The OFSI report underlines its expectation that companies should:

  1. carefully consider what steps are appropriate to manage their sanctions risk exposure and, when a sanctions risk is identified, take steps to fully address the identified risk by promptly restricting “all forms of access to funds or economic resources”;
  2. maintain proportionate sanctions screening and alert review functions including, for example, at weekends when they conduct business at such times; and
  3. carefully consider what resourcing is appropriate to manage sanctions risk exposure.      

OFSI’s apparent belief that potential matches arising from sanctions list screening should be treated as true matches unless/until they are deemed to be false positives has potentially significant ramifications for financial institutions and others whose regular sanctions screening may generate significant volumes of false positives.

Guidance on OFSI’s Use of the Disclosure Enforcement Power

A blog post by OFSI Director, Giles Thomson, accompanying OFSI’s first use of the disclosure enforcement power emphasized that OFSI views this enforcement tool as “a form of censure and deterrent while also enabling compliance lessons to be available to other companies and individuals.”

OFSI also has updated its Monetary Penalties Guidance.  In response to the introduction of strict civil liability for financial sanctions breaches, the updated Monetary Penalties Guidance has dispensed with the previous binary classification of cases as either “serious” or “most serious,” instead adopting a three category model under which cases can be categorized as being of “lesser severity,” “moderate severity,” or “serious enough to justify a civil monetary penalty.”  The updated Monetary Penalties Guidance also outlines the enforcement options available to OFSI in order of severity, as follows:

A new Chapter 10 dealing with use of the disclosure enforcement power in cases where no civil monetary penalty is imposed has also been added to the Monetary Penalties Guidance.  The new guidance in Chapter 10 has retrospective effect and applies to all cases where a financial sanctions breach has taken place since the adoption of strict civil liability for breaches of UK financial sanctions on June 15, 2022. 

According to the updated Monetary Penalties Guidance, OFSI likely will make use of the disclosure enforcement power in cases it deems to be of “moderate severity” when OFSI considers that a warning letter would be too lenient, but a monetary penalty would be disproportionately punitive.  When the disclosure enforcement power is used, the resulting reports will usually: (1) publicly name the company or individual that has committed the financial sanctions breach; (2) provide a summary of the facts of the case (including identifying the designated person, unless there are data protection or other strong reasons not to do so); (3) provide details of the aggregate value of the breach; (4) outline any pertinent compliance lessons; and (5) provide any other information necessary to give a true understanding of the case and OFSI’s assessment of it.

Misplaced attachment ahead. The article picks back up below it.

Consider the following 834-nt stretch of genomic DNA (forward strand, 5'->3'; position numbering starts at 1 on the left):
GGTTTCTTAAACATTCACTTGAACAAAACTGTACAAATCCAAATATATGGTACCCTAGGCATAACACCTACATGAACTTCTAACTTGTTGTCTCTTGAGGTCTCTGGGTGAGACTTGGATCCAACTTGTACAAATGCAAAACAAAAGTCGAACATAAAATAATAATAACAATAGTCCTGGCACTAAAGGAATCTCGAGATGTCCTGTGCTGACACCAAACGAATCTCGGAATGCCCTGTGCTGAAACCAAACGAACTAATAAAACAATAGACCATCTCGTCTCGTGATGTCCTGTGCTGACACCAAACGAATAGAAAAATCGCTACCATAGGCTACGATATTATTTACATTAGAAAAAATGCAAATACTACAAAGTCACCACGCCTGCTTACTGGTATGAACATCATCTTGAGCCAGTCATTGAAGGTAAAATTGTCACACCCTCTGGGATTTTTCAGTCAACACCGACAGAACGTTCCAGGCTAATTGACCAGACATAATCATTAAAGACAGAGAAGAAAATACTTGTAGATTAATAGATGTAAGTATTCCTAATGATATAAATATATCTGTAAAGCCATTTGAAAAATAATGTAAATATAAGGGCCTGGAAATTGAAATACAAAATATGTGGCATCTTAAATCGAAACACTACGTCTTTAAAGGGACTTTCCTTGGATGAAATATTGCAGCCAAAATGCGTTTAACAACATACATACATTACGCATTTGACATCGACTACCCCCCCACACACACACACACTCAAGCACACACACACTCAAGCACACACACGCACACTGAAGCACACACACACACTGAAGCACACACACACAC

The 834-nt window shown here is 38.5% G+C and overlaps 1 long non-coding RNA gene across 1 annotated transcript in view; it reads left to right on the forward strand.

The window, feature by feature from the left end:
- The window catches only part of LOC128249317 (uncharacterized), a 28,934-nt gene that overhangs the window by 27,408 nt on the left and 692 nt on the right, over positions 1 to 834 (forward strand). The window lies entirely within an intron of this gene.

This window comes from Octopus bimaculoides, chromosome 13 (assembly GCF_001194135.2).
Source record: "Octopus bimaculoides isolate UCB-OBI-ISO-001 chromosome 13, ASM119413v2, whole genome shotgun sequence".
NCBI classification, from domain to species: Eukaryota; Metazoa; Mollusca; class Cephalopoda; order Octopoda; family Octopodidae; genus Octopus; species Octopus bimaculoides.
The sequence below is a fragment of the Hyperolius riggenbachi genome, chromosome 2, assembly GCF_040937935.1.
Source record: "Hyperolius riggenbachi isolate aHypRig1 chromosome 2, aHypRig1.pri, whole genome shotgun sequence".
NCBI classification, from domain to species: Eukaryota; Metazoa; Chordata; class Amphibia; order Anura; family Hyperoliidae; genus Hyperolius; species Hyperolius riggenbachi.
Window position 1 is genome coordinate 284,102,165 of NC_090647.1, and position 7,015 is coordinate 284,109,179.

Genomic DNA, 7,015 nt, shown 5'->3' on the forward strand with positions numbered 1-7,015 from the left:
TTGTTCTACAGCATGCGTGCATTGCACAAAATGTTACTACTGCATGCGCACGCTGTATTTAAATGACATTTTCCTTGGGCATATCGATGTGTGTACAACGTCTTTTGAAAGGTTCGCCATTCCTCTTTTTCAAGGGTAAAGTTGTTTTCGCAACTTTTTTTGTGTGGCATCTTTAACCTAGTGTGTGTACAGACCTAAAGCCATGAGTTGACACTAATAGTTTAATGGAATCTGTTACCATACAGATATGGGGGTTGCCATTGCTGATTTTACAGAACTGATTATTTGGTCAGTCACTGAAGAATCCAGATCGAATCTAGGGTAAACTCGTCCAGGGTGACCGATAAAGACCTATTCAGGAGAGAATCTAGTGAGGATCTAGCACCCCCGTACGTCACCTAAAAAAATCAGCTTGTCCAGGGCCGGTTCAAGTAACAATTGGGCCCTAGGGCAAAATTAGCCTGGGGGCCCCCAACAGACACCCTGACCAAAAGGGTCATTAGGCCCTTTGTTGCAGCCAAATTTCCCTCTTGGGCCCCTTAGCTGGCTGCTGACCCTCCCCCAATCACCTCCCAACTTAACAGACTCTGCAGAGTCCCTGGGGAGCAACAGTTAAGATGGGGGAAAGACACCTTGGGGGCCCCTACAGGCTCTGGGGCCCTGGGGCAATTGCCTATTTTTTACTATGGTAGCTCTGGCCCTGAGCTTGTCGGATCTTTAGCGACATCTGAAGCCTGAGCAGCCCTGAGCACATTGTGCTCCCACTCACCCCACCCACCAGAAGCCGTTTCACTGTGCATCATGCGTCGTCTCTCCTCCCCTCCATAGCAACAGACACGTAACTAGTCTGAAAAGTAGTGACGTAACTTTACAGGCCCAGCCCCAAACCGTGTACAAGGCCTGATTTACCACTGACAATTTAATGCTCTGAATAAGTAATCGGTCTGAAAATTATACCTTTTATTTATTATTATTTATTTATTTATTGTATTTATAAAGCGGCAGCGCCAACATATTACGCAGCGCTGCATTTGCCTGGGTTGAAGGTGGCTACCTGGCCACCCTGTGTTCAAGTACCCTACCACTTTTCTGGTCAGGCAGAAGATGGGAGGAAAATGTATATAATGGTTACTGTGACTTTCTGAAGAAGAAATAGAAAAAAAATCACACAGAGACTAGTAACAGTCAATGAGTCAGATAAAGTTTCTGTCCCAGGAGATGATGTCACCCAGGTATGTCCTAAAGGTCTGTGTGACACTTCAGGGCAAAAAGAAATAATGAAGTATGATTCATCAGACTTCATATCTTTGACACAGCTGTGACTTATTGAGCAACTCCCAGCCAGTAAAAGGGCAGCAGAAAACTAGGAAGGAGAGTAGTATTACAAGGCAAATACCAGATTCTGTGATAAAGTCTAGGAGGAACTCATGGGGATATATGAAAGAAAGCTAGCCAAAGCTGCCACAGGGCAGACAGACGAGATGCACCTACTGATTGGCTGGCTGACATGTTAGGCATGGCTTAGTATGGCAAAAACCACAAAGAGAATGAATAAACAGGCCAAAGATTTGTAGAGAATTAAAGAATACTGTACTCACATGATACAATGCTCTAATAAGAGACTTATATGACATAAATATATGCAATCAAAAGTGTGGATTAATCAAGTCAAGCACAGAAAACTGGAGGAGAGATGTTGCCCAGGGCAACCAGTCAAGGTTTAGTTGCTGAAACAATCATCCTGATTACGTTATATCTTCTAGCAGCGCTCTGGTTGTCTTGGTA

Outside of this framework, OFSI may also make use of the disclosure enforcement power when it consider doing so to be a fair and proportionate outcome, for example, where there are valuable lessons to be learnt by industry.  Such disclosures may focus on an individual case or deal with several similar cases in a single disclosure.  OFSI’s Director has indicated in a blog post that in such cases OFSI will usually anonymize the disclosure by not identifying the person that committed the breach.  In exceptional circumstances, the power may also be used when it is not in the public interest to issue a monetary penalty (e.g., humanitarian cases where a breach is serious enough to justify a penalty but, on the particular facts, a monetary penalty would not be in the public interest). 

When OFSI intends to make a disclosure, it will inform the person that it has assessed as committing a breach of its intention prior to publication if OFSI intends to name that person in the disclosure.  OFSI will provide the person with 28 working days from the date of notification to make any representations in relation to the finding of a breach and intended publication of the disclosure.  It will be possible to request that OFSI extends the period for making representations.  Any such request should outline the reasons for the request and provide supporting evidence.  When OFSI intends to make a disclosure without naming the person that committed the breach, it will inform the person of its intention to make a disclosure but will not give an opportunity for the person to make representations. 

Following consideration of any representations that are made, OFSI can decide to: (1) publish details of the case; (2) publish amended details of the case; or (3) not publish details of the case.  When OFSI upholds its decision to publish details of the case, it will share the written case summary in advance of publication with the person that it has assessed as committing a breach for the purpose of ensuring factual accuracy.  For more information on these developments, contact the author of this post, Alexandra Melia, in Steptoe’s Economic Sanctions team in London.